“Why were your host brothers playing with a plate?” Another trainee asked me.
“Because it was a steering wheel, duh,” I said.
After a full day of intensive Malagasy immersion, I always feel relieved to understand something as universally obvious as a kid pretending to drive a car. So much about our homestays make us feel like toddlers relearning how to take care of ourselves, but when I see my host brothers spinning a round, straw place mat in front of them and making wrrr-ing noises, I get it. Language barriers gone, I fake shift into second gear and smile as if to say “wanna race?”
2 replies on “Living With a Malagasy Family”
I am just interested in the homestay that you were involved in Madagascar.
I myself love to be able to participate in cultural homestays.
If you have any tips or recommendations about homestays or travel in Madagascar, I would really appreciate it.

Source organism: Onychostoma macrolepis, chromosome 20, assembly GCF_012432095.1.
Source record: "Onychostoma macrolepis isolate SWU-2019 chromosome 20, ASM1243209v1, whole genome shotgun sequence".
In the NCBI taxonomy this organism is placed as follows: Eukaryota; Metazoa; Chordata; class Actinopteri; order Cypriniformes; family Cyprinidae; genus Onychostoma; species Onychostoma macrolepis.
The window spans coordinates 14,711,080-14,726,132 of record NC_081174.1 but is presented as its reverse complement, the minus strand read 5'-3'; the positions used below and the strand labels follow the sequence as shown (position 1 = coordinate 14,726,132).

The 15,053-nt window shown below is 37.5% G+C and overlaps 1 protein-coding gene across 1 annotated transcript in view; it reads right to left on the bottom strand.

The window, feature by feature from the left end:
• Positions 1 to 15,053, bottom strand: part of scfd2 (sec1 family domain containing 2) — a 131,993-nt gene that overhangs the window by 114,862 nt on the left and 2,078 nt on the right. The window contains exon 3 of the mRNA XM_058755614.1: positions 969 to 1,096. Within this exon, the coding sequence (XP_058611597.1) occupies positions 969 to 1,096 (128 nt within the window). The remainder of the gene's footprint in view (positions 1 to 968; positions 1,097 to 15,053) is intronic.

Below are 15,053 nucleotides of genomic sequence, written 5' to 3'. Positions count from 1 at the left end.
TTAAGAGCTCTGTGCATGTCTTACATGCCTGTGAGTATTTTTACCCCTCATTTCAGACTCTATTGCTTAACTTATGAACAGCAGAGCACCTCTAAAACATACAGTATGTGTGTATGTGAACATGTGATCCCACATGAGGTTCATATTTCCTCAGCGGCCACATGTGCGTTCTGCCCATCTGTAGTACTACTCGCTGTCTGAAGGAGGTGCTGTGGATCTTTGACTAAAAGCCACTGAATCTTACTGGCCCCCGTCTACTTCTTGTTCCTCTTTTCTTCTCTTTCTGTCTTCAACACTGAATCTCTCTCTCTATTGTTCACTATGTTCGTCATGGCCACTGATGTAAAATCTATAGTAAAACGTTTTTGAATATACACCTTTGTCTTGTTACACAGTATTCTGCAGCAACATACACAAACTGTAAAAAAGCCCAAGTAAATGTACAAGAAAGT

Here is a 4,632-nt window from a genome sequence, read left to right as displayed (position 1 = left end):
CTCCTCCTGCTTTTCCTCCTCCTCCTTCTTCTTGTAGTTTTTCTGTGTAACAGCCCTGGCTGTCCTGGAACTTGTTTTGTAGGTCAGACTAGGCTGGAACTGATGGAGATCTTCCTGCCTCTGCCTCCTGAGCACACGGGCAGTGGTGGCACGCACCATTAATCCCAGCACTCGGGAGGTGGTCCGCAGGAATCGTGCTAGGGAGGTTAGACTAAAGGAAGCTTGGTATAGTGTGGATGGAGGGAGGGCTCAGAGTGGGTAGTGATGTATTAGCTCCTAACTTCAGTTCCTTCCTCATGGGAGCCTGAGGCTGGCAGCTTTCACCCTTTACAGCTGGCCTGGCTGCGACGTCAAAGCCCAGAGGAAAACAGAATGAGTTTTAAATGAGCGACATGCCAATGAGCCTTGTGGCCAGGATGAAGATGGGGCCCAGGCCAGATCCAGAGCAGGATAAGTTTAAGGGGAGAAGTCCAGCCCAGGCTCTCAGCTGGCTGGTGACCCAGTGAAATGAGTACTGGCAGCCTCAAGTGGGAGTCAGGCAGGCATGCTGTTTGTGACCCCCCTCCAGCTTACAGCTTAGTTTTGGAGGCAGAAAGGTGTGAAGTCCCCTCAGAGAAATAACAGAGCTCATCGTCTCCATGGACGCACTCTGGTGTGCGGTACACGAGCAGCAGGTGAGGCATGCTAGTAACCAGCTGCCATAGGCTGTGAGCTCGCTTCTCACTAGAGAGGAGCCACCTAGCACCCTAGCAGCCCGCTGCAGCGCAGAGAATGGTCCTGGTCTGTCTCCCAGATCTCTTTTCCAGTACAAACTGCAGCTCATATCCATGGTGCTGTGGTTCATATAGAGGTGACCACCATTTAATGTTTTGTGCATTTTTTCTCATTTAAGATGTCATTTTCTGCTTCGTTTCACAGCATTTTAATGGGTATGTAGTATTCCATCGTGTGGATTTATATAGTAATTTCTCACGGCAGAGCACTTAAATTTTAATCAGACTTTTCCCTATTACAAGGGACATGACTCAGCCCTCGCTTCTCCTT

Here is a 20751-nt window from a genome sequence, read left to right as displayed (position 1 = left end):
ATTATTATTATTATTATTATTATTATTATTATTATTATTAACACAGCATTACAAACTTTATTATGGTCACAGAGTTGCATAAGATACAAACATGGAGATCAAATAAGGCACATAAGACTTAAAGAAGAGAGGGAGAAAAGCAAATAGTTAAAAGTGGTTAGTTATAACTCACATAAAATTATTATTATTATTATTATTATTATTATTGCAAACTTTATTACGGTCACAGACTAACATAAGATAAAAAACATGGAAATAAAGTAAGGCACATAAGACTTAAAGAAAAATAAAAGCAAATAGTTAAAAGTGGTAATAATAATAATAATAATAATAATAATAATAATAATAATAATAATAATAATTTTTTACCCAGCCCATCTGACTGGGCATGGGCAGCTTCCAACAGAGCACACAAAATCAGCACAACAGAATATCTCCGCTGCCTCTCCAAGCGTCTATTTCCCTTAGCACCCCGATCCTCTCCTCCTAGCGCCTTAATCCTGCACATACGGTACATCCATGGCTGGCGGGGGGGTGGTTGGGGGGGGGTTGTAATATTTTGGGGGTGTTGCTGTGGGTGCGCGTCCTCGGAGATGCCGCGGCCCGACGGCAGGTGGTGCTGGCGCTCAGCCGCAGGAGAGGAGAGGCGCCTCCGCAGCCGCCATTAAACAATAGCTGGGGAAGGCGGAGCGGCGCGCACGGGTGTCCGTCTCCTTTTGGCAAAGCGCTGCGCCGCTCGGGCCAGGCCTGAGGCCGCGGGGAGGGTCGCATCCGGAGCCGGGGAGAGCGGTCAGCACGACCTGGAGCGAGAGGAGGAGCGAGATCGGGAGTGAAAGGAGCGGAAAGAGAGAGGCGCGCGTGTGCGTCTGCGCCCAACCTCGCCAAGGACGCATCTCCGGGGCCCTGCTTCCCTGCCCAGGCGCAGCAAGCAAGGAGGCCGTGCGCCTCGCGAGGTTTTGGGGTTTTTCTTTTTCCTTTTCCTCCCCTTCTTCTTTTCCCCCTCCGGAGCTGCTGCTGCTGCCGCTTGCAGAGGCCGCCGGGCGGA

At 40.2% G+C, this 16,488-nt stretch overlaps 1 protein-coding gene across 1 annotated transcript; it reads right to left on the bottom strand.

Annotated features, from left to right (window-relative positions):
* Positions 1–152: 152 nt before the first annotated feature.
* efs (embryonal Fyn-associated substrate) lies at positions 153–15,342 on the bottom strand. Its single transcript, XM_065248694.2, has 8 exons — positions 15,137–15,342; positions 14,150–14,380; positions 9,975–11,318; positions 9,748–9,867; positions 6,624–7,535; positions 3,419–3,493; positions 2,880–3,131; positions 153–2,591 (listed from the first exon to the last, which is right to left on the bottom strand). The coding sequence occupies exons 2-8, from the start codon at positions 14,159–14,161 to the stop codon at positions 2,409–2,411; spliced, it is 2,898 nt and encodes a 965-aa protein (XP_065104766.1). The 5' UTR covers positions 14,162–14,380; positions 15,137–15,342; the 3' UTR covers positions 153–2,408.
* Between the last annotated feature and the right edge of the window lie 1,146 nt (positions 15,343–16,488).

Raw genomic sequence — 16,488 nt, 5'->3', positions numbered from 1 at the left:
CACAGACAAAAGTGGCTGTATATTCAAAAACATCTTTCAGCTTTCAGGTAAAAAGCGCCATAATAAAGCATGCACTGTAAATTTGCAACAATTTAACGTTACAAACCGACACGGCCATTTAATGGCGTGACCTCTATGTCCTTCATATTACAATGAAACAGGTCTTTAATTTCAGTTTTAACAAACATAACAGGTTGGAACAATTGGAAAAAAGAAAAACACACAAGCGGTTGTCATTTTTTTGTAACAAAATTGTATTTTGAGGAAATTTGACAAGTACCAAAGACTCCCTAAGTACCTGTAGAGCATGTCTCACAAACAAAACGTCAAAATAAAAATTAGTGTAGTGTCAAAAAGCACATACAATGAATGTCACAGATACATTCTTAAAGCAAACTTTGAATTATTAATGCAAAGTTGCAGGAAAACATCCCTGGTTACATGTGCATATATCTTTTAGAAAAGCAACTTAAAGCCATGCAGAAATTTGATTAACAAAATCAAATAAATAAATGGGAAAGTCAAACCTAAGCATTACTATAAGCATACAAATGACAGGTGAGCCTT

I was involved in a homestay here in Madagascar as a required part of my Peace Corps training. I had no part in organizing the homestay and unfortunately don’t have much info on how to find one yourself. Most bigger cities have Malagasy language courses that might be able to set you up with something, and in general if you speak a few words of Gasy, like hello, how are you, goodbye, people instantly become more interested in you and willing to talk/invite you in for lunch. That’s probably my only tip: learning a few words will take you far!